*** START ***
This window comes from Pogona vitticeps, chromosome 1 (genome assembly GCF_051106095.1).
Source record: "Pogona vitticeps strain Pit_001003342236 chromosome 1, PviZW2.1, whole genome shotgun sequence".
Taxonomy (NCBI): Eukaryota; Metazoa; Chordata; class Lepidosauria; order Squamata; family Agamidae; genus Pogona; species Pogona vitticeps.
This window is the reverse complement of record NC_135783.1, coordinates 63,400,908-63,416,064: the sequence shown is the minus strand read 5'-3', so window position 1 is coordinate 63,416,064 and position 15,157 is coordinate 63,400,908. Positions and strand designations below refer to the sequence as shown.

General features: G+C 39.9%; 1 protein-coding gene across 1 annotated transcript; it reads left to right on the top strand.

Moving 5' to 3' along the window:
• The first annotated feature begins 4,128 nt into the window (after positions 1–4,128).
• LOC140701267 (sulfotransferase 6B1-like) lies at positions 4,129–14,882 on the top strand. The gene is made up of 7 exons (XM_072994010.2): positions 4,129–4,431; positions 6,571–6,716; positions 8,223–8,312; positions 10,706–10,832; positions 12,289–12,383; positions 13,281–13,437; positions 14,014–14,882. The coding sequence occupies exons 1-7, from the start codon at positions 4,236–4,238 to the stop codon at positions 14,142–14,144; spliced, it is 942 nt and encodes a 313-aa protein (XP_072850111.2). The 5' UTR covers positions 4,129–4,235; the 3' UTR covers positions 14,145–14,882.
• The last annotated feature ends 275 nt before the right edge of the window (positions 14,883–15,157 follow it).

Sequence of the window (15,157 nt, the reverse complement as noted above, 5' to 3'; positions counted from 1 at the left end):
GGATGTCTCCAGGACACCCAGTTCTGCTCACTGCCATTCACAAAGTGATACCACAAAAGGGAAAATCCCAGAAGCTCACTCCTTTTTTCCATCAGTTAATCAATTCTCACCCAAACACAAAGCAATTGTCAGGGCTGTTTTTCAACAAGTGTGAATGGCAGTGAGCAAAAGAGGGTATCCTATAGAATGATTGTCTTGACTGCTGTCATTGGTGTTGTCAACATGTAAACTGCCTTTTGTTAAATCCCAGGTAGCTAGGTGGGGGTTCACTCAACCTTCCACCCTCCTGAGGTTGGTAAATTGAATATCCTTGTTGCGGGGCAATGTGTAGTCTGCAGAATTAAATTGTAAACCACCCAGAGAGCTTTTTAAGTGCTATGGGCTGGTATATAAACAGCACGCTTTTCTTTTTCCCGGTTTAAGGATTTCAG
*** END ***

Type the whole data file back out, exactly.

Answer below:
This window comes from Pogona vitticeps, chromosome 1 (genome assembly GCF_051106095.1).
Source record: "Pogona vitticeps strain Pit_001003342236 chromosome 1, PviZW2.1, whole genome shotgun sequence".
Taxonomy (NCBI): Eukaryota; Metazoa; Chordata; class Lepidosauria; order Squamata; family Agamidae; genus Pogona; species Pogona vitticeps.
This window is the reverse complement of record NC_135783.1, coordinates 63,400,908-63,416,064: the sequence shown is the minus strand read 5'-3', so window position 1 is coordinate 63,416,064 and position 15,157 is coordinate 63,400,908. Positions and strand designations below refer to the sequence as shown.

General features: G+C 39.9%; 1 protein-coding gene across 1 annotated transcript; it reads left to right on the top strand.

Moving 5' to 3' along the window:
• The first annotated feature begins 4,128 nt into the window (after positions 1–4,128).
• LOC140701267 (sulfotransferase 6B1-like) lies at positions 4,129–14,882 on the top strand. The gene is made up of 7 exons (XM_072994010.2): positions 4,129–4,431; positions 6,571–6,716; positions 8,223–8,312; positions 10,706–10,832; positions 12,289–12,383; positions 13,281–13,437; positions 14,014–14,882. The coding sequence occupies exons 1-7, from the start codon at positions 4,236–4,238 to the stop codon at positions 14,142–14,144; spliced, it is 942 nt and encodes a 313-aa protein (XP_072850111.2). The 5' UTR covers positions 4,129–4,235; the 3' UTR covers positions 14,145–14,882.
• The last annotated feature ends 275 nt before the right edge of the window (positions 14,883–15,157 follow it).

Sequence of the window (15,157 nt, the reverse complement as noted above, 5' to 3'; positions counted from 1 at the left end):
GGATGTCTCCAGGACACCCAGTTCTGCTCACTGCCATTCACAAAGTGATACCACAAAAGGGAAAATCCCAGAAGCTCACTCCTTTTTTCCATCAGTTAATCAATTCTCACCCAAACACAAAGCAATTGTCAGGGCTGTTTTTCAACAAGTGTGAATGGCAGTGAGCAAAAGAGGGTATCCTATAGAATGATTGTCTTGACTGCTGTCATTGGTGTTGTCAACATGTAAACTGCCTTTTGTTAAATCCCAGGTAGCTAGGTGGGGGTTCACTCAACCTTCCACCCTCCTGAGGTTGGTAAATTGAATATCCTTGTTGCGGGGCAATGTGTAGTCTGCAGAATTAAATTGTAAACCACCCAGAGAGCTTTTTAAGTGCTATGGGCTGGTATATAAACAGCACGCTTTTCTTTTTCCCGGTTTAAGGATTTCAG